OTS report supports STEP’s calls for simplification

Simon HodgesThe UK Office of Tax Simplification (OTS) has published its first report of its review into inheritance tax (IHT).  The report, in which STEP is widely quoted, finds that the process for completing IHT forms is too complex and old fashioned, and that too many people are having to fill them in unnecessarily.

The OTS is undertaking this two-part review of IHT in response to the request from the Chancellor of the Exchequer in January 2018. Since the review was announced, STEP has been in regular contact with the OTS. STEP’s response to the consultation was one of more than 3,500 to be submitted to the OTS, with the overwhelming majority seemingly negative about the IHT process.

The report concentrates on the concerns and administrative issues facing the public and professional advisors when confronted with the IHT process and related forms. It includes a number of positive recommendations, such as potentially reducing or removing the requirement to submit forms for smaller or simpler estates, especially where there is no tax to pay; having standardised requirements; and automating the system by bringing it online.

STEP has long argued that the IHT system is too complex, and that any moves to simplify the process, particularly through the implementation of a digital system, will be beneficial for bereaved families.

The Chancellor will now review the OTS recommendations before deciding whether to implement or ignore them. The key recommendation from the OTS, that ‘The government should implement a fully integrated digital system for inheritance tax, ideally including the ability to complete and submit a probate application,’ will be the mostly keenly watched, not least by STEP members.

As the report notes, inheritance tax and probate are closely linked, so it is timely that the OTS recommends that HMRC and HM Courts and Tribunals Service (HMCTS) liaise on streamlining the payment and probate process. As has been widely reported, legislation currently before the UK parliament would see a radical change to the probate fee system in England and Wales, and will mean an increase in fees for the vast majority of families. This approach has already been criticised in the House of Lords, and this latest OTS report further highlights the need to simplify the tax system surrounding death, rather than complicate it further.

We will keep members updated.

Simon Hodges is Director of Policy at STEP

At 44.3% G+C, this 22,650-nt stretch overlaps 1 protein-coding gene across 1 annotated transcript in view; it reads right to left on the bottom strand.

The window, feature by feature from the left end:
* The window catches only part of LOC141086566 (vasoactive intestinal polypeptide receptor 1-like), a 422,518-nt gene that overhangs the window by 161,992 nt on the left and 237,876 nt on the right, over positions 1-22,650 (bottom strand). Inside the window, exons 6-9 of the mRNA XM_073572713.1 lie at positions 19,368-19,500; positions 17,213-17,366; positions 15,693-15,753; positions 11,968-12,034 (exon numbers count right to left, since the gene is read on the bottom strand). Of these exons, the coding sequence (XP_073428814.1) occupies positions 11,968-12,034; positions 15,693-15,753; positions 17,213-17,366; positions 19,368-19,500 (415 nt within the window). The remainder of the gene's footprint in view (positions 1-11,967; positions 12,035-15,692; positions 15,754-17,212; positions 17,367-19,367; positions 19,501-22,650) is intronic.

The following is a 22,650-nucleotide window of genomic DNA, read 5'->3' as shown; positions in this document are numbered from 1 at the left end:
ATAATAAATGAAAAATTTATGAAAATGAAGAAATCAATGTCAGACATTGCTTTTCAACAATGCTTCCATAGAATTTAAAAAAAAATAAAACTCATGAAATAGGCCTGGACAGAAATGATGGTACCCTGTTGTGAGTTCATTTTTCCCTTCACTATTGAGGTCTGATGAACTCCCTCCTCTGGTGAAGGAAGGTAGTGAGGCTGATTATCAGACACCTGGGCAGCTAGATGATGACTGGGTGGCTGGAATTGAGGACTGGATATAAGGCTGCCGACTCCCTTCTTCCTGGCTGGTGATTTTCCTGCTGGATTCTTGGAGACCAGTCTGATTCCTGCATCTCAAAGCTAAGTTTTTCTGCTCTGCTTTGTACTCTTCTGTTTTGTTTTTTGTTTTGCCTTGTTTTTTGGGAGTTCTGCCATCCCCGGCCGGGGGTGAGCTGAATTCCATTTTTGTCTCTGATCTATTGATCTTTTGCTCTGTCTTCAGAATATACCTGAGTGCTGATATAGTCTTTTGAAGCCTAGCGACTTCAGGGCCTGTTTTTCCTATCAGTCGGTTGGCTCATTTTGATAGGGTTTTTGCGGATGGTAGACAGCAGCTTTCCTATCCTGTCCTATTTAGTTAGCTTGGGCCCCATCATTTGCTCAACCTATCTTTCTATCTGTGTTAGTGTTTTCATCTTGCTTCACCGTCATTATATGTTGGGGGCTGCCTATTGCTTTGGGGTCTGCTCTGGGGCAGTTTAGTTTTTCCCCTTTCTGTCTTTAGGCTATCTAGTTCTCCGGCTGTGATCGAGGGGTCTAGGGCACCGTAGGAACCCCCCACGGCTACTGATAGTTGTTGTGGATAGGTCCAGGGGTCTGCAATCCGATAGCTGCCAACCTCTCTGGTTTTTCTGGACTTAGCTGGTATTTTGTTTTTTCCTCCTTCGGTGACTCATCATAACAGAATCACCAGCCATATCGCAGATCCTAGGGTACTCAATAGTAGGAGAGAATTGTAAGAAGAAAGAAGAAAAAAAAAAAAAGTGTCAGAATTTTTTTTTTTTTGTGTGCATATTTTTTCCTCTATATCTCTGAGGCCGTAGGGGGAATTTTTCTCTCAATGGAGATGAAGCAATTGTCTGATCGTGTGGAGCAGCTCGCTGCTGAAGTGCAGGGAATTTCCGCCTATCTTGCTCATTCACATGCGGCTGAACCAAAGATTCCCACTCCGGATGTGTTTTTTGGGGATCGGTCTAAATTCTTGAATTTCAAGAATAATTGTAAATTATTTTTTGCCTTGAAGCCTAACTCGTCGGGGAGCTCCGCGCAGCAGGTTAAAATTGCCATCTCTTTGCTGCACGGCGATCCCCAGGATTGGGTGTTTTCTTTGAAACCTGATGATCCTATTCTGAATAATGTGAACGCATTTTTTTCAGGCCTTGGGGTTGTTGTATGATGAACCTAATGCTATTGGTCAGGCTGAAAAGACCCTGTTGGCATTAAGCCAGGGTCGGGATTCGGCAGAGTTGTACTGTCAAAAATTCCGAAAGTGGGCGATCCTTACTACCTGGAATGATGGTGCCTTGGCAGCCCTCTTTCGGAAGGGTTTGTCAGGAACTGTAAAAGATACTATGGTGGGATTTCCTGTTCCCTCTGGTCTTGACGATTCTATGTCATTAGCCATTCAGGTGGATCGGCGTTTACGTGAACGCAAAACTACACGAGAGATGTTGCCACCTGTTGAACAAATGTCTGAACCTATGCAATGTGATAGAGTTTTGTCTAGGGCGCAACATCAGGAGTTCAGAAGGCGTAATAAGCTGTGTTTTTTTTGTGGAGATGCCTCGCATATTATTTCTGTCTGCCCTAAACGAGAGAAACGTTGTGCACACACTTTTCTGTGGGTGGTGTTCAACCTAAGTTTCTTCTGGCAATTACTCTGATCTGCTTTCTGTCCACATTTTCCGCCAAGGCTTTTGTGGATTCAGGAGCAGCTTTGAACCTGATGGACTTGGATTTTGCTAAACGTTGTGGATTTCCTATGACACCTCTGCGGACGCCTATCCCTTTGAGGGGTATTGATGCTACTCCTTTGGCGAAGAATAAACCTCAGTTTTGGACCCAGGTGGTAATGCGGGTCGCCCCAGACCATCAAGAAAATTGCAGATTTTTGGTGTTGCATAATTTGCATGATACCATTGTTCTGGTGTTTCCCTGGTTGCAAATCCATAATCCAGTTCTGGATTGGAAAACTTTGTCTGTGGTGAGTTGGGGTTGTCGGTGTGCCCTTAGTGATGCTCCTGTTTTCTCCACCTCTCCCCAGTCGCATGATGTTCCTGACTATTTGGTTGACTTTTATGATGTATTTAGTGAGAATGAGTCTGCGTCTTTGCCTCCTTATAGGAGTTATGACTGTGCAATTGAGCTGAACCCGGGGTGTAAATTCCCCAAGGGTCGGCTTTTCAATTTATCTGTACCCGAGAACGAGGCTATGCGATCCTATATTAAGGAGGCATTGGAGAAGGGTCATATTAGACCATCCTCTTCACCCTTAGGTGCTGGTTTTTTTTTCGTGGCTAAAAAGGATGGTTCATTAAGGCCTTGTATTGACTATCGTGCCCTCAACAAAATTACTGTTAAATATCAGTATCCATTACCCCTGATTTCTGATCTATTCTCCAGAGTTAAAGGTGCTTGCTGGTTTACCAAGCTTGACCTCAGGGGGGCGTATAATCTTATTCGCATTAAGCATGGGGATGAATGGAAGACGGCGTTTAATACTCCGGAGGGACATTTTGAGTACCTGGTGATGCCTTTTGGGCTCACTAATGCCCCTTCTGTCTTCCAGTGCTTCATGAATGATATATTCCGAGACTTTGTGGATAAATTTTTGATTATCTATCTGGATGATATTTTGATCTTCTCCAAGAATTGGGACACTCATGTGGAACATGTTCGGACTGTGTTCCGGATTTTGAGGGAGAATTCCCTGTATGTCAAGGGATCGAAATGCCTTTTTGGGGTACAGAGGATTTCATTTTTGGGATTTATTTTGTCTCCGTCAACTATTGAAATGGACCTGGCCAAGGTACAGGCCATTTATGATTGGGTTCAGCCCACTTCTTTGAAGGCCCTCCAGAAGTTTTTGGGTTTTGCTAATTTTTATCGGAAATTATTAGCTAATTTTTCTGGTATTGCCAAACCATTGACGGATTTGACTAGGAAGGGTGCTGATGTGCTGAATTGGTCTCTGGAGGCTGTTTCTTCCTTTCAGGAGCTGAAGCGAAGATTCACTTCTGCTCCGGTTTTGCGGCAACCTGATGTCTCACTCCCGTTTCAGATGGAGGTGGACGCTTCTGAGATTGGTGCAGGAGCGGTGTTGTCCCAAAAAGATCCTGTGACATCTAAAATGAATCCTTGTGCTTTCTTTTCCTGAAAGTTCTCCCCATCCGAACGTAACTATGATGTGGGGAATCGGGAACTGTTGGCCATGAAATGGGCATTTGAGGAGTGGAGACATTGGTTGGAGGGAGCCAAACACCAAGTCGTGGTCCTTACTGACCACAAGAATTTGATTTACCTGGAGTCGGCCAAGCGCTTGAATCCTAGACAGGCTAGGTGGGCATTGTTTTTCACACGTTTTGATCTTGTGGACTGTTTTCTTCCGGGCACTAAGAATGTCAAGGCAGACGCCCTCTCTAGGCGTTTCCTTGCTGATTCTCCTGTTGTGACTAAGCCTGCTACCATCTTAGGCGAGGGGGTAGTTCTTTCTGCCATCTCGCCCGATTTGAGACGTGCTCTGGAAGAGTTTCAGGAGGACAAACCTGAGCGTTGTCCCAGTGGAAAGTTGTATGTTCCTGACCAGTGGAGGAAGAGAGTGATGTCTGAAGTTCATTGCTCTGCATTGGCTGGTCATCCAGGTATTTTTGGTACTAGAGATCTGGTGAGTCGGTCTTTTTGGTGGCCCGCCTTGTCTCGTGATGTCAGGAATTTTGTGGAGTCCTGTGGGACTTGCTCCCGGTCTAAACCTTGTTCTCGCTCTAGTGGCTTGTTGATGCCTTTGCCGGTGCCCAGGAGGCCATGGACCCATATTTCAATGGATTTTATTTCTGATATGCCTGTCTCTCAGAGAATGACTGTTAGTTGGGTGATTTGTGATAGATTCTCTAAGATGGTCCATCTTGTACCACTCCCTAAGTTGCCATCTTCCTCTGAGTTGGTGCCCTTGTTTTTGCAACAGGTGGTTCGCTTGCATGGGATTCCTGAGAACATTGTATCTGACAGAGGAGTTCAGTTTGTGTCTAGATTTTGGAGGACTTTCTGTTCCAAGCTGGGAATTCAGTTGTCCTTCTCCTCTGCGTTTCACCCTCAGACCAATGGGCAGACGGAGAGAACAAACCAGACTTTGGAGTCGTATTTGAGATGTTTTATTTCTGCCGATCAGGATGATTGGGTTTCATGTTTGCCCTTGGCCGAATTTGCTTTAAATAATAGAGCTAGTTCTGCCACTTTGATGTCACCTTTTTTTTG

The Informed Trustee: three months on

Julie HutchisonIt’s now three months since the launch of The Informed Trustee, STEP’s online course for charity trustees in England and Wales, Scotland and Northern Ireland. With Trustees’ Week being marked across the UK, it seems like a good moment to reflect on the story so far.

The Informed Trustee course was created as a practical response to two areas of concern. A series of reported events in charities brought the judgement and/or knowledge of charity trustees into question. The lack of diversity on charity boards also became evident. While the average age of a charity trustee is 61, figures show that 8,000 boards in England and Wales had an average age as high as 75. There’s also a gender imbalance of 64:36, with male trustees predominating.

Why online?

We chose an online training programme to remove a number of barriers limiting participation. Individuals anywhere can access course content, on whatever device is convenient for them, at whatever time of day. As the course is on-demand, attendees can dip in and out, approaching the course modules in whatever order they wish, over a 12-month period. We’re confident that this will broaden participation in trusteeship, by enabling trustees to fit their study around work and family commitments.

UK-wide

To ensure a truly UK-wide course, we sourced expert practitioners in charity law and finance from Scotland, Wales, Northern Ireland and England, to ensure both quality and equality of provision for candidates across the jurisdictions.

We’re delighted to see that over 50 individuals are taking the online course, and that 64 per cent are women, a reversal of the usual figures in England and Wales as detailed in the 2017 Taken on Trust report (PDF). In addition, several candidates are in their 30s.

We’ve also seen group enquiries from charities that are considering The Informed Trustee course for their whole board, or for new trustees as part of their induction. I look forward seeing how take-up continues to expand over its first year, contributing to the development of charity trustees, which in turn will support charities in continuing to deliver confidently for their beneficiaries.

Julie Hutchison TEPFounding Editor, The Informed Trustee

UK trust taxation under review

Simon HodgesOn 7 November, the UK government launched its review into the taxation of trusts, almost a year after announcing it in the 2017 Autumn Budget.

The consultation, which will run until 30 January 2019, focuses on the principles of transparency, fairness and neutrality, and simplicity. The government’s stated aim is to ensure that the many people who use trusts will benefit from a ‘clear and transparent regime that is easy to understand’.

STEP welcomes the review, which provides an opportunity to address some of the complexities that exist around the current system of trust taxation and to suggest changes to the taxation of trusts that would be positive for both practitioners and their clients. It will also enable us to address any misconceptions around the uses of trusts.